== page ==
Stefanella's Drive Thru

Israel, U.S., conflict, war, peace, humor, travel, romance, fashion, fun

Clinical Death September 7, 2009

There’s this older woman who goes to the  same Tel Aviv park I take my dog Butch to for exercise every day. She & I tend to show up about the same time in the evenings and we usually sit next to each other.   

I don’t know her name but she has kicky, short orange hair she covers with a baseball cap and she uses a cane to get around.  Her manicured nails are always painted the same shade of frosty white, she pencils in her eyebrows, wears blue eyeshadow and her lipstick is a Sienna tinged with bright red.

On particularly hot days she brings bottled water and a communal drinking bowl for the dogs.  And before sitting down on the hard stone bench under the lime tree, she always spreads the day’s newspaper beneath her.

I met her a few months ago and we chatted back then about dog things.  That’s what we humans tend to do when  getting acquainted as the canines frolic.  At the time, she told me about a great “vacation spot” for dogs (read: kennel with a run) she had placed her furry companion in while she spent a month in the hospital.

I didn’t ask her about the hospitalization.  It seemed intrusive for a first encounter.

We’ve seen each other at the park for a few months now but we’ve never really gotten past the “which vet do you go to?” and “where do you buy your dog supplies?” type of banter. But last week I pulled her dog out of a fight and that changed the dynamic.

I didn’t have a choice, really.  No one else went into the fray and she’s physically incapable.  I mean, she is hovering around the mid-80’s mark and she’s frail and her 75-pound mutt is obtuse.  The other person was frantically trying to pull his dog away as hers attacked but he was losing the battle.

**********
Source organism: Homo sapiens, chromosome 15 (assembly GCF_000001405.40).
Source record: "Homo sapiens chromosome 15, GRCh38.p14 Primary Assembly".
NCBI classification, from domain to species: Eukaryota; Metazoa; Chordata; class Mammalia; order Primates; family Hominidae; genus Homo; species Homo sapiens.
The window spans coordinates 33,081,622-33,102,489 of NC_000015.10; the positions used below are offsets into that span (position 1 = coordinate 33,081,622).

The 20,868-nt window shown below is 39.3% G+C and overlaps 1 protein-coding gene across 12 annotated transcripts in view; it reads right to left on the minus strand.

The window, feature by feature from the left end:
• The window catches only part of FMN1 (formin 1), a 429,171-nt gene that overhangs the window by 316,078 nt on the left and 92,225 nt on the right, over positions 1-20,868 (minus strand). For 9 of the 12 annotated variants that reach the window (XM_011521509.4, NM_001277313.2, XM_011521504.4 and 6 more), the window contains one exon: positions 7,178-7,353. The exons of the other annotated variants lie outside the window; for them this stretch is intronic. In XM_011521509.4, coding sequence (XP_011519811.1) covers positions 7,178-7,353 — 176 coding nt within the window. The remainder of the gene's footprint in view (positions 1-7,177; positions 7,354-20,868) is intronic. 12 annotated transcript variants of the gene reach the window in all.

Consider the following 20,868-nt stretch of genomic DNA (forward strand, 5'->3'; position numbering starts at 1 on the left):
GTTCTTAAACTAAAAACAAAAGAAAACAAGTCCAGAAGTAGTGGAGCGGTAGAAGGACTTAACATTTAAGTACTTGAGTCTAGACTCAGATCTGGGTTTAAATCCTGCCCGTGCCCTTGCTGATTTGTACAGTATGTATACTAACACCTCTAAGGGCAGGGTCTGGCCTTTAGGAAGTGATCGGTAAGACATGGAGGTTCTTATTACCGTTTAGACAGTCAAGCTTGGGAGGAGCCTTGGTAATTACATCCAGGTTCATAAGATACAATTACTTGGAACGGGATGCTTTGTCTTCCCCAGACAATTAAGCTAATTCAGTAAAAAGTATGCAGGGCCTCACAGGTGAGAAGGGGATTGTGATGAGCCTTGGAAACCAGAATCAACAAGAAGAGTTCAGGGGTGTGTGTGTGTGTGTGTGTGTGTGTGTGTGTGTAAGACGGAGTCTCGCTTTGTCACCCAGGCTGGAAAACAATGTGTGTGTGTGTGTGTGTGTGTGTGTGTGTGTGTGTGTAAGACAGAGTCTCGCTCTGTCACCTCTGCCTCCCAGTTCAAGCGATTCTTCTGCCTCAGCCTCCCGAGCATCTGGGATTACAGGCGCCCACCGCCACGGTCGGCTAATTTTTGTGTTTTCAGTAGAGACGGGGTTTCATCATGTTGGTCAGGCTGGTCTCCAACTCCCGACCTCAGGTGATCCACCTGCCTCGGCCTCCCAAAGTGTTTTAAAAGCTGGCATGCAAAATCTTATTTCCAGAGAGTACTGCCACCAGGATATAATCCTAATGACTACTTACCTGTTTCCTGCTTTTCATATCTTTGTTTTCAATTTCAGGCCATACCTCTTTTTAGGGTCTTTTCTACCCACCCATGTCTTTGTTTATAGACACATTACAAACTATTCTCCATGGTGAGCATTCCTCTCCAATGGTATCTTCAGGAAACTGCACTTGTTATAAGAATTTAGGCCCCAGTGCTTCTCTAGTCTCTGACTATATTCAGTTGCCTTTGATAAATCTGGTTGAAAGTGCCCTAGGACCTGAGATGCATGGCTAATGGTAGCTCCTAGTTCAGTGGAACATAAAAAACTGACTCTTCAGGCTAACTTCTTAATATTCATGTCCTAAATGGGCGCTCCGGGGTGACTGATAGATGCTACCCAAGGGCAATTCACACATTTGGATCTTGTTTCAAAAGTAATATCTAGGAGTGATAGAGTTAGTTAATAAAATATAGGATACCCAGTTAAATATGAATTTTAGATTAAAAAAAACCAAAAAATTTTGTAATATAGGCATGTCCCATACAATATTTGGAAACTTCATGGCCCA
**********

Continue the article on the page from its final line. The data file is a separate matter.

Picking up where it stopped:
So I grabbed hers by the collar and with a sharp, stern tone commanded “NO!” while staring him squarely in the eyes.  I was attempting to present as The Alpha.  Thankfully, it worked.

After that wee bit of pulse-raising drama, I returned to my place on the bench beside the woman and remained quiet.  I really, but really don’t like making “a thing”  out of something like that and it started and finished quickly and without incident so in my mind, it was over.

The woman fretted a bit, though, about her dog being out of control and then she shifted her tone: “I have something to tell you.”

Oh?  I cocked my head and raised an eyebrow.

“I saw my own funeral,”  she started.  I was silent.  I mean, how DOES one counter a statement like that?

When I was in the hospital,” she pressed on, “I died.  I was clinically dead. I couldn’t tell you how long it lasted but they told me later they had pronounced me dead.

I stared intently and swallowed.  She continued:

While it was happening, I rose above the bed and I was transported to the kibbutz where I have my plot.  I saw my family standing there around the grave.  I was watching the whole thing,” she relayed.  “And you know what?”  I was hanging on to her every word   “It felt wonderful.  I was at peace.  It was like letting go and relaxing.  Everything was okay.

I was astonished.  “Did they tell you how long you were dead?  Do you remember coming back?” I prodded.

No, no.  They didn’t want to talk about it,” she dismissed with a wave of the hand.  “And I don’t remember how I came back.  But I’ll tell you one thing:  That business about a light?”  she scrunched her face in disgust.   “Nonsense.   Light Shmight.  Don’t believe it.  I was floating.  That’s it.”